Previous Winners

The John F. Liseno Program for Instructional Excellence Graduate Award

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PIE Program - Liseno Award winner Kate Pierson (second from right) at the Celebration for Graduate Student Excellence with Dr. Mark Riley, Dr. Judith Devine and Dr. Lisa Liseno (Left to Right). 

2018 - 19 Winner

Kate Hill




Kate Hill, a third year PIE Associate, and Ph.D candidate from the Department of Biological Science, has been selected as the 2018-2109 Recipient of the John F. Liseno Program for Instructional Excellence Graduate Award. This award supports graduate students involved in the PIE Program through a one-time travel award of up to $1000.00 for a PIE Associate to present their research on best practices and innovation in college teaching at a regional, national or international conference. Kate plans to use this award to attend the Society for the Advancement of Biological Education Research (SABER) National Meeting in Minneapolis in July, where she will share her research on student selection of primary literature for scientific writing.  She then plans to submit this work for publication in the Journal of College Science Teaching.

2017 - 18 Winner

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Kate Pierson




Kate Pierson, is our recipient for 2017-18. She is a PhD candidate and PIE Associate from the School of Theatre. As the recipient, Kate gave her presentation “Trigger Warning: Teaching Sensitive Subjects in the Theatre Studies Classroom” at the Pedagogy Symposium during the Mid-America Theatre Conference in Milwaukee, Wisconsin in March 2018. She holds a BA in Theatre from FSU and a MA in Theatre Studies from Central Washington University. Her research interests include performance studies, community theatre, and 20th century British and American theatre, with a particular focus on historiographical concerns relating to representations of race, gender, and identity. Her dissertation examines the evolving creative process of British theatre practitioner, Ann Jellicoe. Through Jellicoe’s work, Kate explores the tension between amateur and professional theatre, the struggle to legitimize the significance of community plays within British theatre history, and the ways theatre can begin to address hidden histories of marginalized groups and practitioners. Kate loves discussing and problem-solving pedagogical concerns with other grad students and instructors. Kate’s spent the past eight years in college classrooms teaching both theatre majors and non-majors. Her favorite class to teach is Play Analysis.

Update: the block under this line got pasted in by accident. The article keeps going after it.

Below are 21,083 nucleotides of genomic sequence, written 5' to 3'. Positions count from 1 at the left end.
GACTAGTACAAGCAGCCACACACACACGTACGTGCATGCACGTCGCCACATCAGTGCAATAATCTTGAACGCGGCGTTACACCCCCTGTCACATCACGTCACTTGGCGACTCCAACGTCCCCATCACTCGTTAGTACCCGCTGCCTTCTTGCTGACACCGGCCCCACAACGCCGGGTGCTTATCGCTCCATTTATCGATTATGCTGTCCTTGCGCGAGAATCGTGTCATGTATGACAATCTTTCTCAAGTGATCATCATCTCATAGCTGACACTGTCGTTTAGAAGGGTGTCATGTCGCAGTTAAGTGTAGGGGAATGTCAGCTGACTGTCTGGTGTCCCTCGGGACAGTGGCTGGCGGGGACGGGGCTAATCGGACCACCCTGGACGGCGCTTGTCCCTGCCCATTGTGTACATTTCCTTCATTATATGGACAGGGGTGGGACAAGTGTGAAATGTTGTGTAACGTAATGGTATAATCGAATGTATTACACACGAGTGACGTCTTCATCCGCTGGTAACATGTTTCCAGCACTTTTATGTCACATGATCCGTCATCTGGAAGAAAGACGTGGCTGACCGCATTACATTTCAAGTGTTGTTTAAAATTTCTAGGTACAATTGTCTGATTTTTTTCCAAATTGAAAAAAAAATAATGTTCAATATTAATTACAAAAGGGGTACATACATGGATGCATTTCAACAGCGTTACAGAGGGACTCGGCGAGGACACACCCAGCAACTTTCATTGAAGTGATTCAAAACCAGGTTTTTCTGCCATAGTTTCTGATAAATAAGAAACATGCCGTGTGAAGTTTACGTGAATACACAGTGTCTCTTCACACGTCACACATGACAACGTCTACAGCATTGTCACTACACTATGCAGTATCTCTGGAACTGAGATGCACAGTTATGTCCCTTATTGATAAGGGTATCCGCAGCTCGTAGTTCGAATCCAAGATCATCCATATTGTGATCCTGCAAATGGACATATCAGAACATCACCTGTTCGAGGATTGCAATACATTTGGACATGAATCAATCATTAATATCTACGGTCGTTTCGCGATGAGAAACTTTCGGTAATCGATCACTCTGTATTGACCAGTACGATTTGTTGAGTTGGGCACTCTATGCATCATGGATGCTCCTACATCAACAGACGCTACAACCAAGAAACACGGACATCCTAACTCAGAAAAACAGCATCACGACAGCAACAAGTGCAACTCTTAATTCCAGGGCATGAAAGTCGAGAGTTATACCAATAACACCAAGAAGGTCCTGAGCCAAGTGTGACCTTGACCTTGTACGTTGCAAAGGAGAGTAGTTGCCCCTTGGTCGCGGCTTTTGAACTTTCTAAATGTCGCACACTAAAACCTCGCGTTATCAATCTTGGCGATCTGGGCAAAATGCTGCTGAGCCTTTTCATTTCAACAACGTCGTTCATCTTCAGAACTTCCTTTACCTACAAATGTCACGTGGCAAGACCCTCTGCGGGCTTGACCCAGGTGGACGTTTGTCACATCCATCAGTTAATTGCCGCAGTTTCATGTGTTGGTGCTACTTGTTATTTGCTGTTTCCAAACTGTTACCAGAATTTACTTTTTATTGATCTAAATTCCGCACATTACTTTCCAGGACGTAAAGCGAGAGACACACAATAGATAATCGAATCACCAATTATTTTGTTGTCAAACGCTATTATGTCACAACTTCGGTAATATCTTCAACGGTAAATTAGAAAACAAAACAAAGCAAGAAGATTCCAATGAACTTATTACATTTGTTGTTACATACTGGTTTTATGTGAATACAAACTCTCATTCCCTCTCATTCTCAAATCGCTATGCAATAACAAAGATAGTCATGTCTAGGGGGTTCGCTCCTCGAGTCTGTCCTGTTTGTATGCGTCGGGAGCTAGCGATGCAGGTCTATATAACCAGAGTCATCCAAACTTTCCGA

2016 - 17 Winner

Brandon Brice




Brandon Brice, a former PIE Associate and doctoral candidate from the Department of Economics, is the second recipient of the John F. Liseno Program for Instructional Excellence (PIE) Graduate Award. At the end of May, Brice presented at the Conference on Teaching and Research in Economic Education in Denver, Colorado. Brice’s paper, “Common Sense Economics: Quantitative Improvements in Economic Understanding,” reflects research from an introductory economics course that he teaches. The conference provided Brice a chance to receive feedback on his findings, gain valuable insights and strategies for teaching economics to undergraduates, and connect with other educators in the field.  

2015 - 16 Winner

Stephanie Bradley


Stephanie Bradley, a PIE Associate and doctoral student from the Department of Sociology, is the inaugural recipient of the John F. Liseno Program for Instructional Excellence (PIE) Graduate Award. Stephanie will give a presentation in April at the Southern Sociological Society Annual Meeting in Atlanta, Georgia. The conference gives scholars from the southeast a chance to network and to share their research with one another.

Click here to learn more about this award.

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